Using a strategy initiated at last year's shows MADI was the name of the game at the 2012 Summer X Games in Los Angeles as ESPN continues to streamline its broadcast imprint. Using fiber-optic cabling over an embedded-audio approach to connect all the venues within a 27-acre radius in downtown LA—as well as all of the submixes, communications, and audio transmissions—offered more inputs, smoother transmission between venues and a more efficient and compact layout. Spec'd by ESPN's Senior Technical Audio Producer Kevin Cleary and supplied by Hi-Tec Audio this year—with onsite support from Group One's Technical Sales guru Taidus Vallandi and Chris Fichera—four DiGiCo SD10Bs were placed in key locations. Three handled effects sub-mixing for Motocross, Big Air Ramp/Rally Car, Street, Park & Vert Events feeding two Calrec Alpha desks via MADI at 48kHz located in an ESPN SS32 and Denali Summit remote trucks. International feeds, using the other SD10B, created from a separate mix gathered from all the venues for ESPN International, are sent to the main router also via MADI.
Blue Sky full-range monitoring components were paired in tandem with the DiGiCo consoles at every location—with SAT 6.5s or SAT 5s set up alongside SUB 8s. This is the second year that DiGiCo consoles have submixed both Winter and Summer X Games, with Blue Sky systems on site for nearly eight years of events.
Seven DiGiCo SD Racks-—totaling 368 channels overall—were stationed around the venue (approximately 3500+ feet) and linking back via redundant Optocore fiber loop carrying 448 audio signals.
"The X Games audio production crew has settled in on a winning combination with the DiGiCo consoles," explained Fichera. "DiGiCo SD10Bs in the critical submix positions integrate seamlessly to several DiGiCo SD Racks connected via Optocore located around the venue and is a system that can be replicated over and over again for consistency and ease of operation. The submixers are happy because they've learned the console, are comfortable using it, and it makes the whole flow of the system work easily. This cost-effective and consistent package can be replicated anywhere in the world for any ESPN broadcast events."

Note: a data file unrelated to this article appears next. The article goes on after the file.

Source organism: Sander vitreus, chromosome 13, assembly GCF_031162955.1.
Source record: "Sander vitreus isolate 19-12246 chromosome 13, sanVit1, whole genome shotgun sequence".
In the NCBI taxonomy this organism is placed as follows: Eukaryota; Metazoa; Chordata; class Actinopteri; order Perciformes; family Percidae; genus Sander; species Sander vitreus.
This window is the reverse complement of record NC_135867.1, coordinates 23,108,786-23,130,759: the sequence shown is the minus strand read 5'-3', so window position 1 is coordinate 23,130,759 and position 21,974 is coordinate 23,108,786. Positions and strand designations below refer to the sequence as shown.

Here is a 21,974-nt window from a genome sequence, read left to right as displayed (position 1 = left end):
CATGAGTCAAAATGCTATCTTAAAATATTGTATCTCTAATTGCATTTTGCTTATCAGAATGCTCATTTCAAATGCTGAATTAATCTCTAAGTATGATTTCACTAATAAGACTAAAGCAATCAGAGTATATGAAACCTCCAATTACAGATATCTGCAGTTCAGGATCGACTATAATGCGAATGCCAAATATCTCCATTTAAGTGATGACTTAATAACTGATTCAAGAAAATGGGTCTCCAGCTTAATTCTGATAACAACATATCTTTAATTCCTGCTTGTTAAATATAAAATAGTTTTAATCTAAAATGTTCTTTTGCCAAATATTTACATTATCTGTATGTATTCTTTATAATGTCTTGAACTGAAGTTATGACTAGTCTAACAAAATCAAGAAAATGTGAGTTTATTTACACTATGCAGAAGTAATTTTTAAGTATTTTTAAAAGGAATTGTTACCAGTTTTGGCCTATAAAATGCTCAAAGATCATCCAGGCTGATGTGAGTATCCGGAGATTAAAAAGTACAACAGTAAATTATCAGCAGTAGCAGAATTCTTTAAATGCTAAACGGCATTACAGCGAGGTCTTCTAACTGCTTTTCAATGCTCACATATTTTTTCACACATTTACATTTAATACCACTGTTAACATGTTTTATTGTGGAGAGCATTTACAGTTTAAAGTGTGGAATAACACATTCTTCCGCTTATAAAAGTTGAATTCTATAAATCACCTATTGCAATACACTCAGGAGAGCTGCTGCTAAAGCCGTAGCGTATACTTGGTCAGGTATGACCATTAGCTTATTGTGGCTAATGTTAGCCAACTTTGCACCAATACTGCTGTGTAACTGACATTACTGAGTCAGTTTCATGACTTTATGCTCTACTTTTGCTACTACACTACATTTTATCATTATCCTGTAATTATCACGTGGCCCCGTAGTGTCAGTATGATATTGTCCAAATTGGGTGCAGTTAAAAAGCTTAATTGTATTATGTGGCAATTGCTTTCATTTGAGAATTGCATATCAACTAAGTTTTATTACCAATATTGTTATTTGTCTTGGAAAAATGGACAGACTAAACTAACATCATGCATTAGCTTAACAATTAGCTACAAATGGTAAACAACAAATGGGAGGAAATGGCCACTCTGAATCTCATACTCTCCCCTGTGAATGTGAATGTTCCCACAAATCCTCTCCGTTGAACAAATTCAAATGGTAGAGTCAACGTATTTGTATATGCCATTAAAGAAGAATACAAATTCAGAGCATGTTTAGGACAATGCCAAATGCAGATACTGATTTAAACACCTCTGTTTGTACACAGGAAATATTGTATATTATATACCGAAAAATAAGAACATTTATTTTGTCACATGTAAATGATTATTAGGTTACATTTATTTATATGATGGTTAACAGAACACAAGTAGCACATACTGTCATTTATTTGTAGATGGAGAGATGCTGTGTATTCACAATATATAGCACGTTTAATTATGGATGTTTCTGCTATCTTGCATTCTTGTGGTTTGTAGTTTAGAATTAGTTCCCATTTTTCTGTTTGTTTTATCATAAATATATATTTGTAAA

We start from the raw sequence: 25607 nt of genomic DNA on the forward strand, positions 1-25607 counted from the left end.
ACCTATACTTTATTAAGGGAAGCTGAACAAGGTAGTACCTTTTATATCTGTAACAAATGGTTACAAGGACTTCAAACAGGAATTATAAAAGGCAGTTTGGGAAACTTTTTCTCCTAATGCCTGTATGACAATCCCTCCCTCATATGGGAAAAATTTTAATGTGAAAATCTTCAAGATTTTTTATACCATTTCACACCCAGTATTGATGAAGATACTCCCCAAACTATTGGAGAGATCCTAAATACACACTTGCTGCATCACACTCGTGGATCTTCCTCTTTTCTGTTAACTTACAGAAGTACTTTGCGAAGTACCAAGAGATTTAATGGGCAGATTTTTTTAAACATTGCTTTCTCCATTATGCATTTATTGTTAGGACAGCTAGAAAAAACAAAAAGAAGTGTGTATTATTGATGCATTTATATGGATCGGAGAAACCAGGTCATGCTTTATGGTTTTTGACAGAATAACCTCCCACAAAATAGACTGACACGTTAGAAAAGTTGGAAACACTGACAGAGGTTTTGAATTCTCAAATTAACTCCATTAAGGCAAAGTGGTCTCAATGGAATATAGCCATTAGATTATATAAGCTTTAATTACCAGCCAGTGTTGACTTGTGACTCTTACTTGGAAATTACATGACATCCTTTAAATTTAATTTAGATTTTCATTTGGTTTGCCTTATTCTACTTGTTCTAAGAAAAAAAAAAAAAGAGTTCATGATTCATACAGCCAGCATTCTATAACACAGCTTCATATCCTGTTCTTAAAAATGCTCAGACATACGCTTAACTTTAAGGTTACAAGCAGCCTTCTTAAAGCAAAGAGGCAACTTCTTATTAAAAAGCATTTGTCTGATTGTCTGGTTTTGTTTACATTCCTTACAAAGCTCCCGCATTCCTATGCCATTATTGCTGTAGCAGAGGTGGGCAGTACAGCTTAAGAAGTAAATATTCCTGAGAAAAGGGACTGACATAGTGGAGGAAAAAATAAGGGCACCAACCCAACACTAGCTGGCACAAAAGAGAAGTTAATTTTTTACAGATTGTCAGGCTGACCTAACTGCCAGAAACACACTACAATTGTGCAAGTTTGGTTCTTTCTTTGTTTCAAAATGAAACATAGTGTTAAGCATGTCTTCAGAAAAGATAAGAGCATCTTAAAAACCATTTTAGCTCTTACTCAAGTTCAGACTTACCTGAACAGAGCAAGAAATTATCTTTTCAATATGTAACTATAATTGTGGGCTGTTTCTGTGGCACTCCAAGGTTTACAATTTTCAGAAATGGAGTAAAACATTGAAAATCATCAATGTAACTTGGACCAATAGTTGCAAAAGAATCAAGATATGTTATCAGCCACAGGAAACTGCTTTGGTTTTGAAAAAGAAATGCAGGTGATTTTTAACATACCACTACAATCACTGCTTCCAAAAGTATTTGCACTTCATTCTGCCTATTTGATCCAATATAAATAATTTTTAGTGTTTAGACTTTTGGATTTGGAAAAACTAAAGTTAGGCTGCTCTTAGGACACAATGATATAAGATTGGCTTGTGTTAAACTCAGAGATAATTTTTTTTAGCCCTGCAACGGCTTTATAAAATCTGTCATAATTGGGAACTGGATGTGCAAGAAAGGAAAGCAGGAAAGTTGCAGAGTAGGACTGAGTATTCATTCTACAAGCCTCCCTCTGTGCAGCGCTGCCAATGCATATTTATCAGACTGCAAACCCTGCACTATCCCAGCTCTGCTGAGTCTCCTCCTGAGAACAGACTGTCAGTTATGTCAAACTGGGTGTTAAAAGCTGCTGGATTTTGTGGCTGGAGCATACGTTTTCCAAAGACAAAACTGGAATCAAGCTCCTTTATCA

"I think the neatest feature of the DiGiCo SD10Bs is the ability to have MADI interfacing to the trucks and Optocore to the SD Racks," offered ESPN's Shawn Peacock, who handled 200 inputs and used 96 channels for both the Big Air skateboard and Rally Car events. "In this configuration—with the distances between events within the venue and around downtown LA—that is the thing that really allows us to pull this off. The ability for us to talk across MADI and have these interface boxes as far as they are is huge."
International mixer Chad Robertson agrees. "The MADI capability is very handy and is becoming more common, especially on a console at this price point and footprint. Also, the Macro buttons come in very handy and the monitoring section is very robust, which is very advantageous. Overall, the SD10B is easy to use and intuitive, plus it's been convenient to have all of us submixers on SD10Bs at the event. With everyone on the same console, we can compare notes and help each other out if we have any issues or questions."
Over at the motocross track, it was Devin Barnhart's second year on the SD10B. "One feature I used a lot last year and again in this event is the multiband compression. That helped a lot on the ramps because the sound coming off the metal ramp is a very high-end, kind of cheese-grater sound, but with the multiband compression, I was able to pull down all of the top-end frequency without losing the rumble of the motorcycles. That's a great feature of this console. Also, it's hard to distort the pre-amps. Last year, I wasn't able to go back and pay attention to what my actual pre-amp levels were… By the time the event starts and you're throwing up 40-plus microphones and motorcycles start spinning around, you're just trying to catch up as fast as possible."
Marc Cochi built snapshot sessions to handle the roughly 166 mics total (80 for Park plus 86 for Street/Vert) on his SD10B. "I'm using one side of the desk for inputs, kind of like a recording desk, with outputs and cameras on the other side. I'm then mixing off control groups because with that many microphones you really can't follow them around. The console is really easy to use and it sounds great. That's what I love about it. In television, and sports TV especially, routing is the biggest issue; sonics come second. The SD10B has got easy routing and it sounds great, and I'm pushing it hard. It's weird to set gain structure for a guy slamming a bike into a metal rail; it's just not a normal thing. So if the pre's don't handle it you're in trouble. But these do and they sound great doing it."
For a more in-depth snapshot of X Games' audio intricacies, see Dan Daley's coverage here: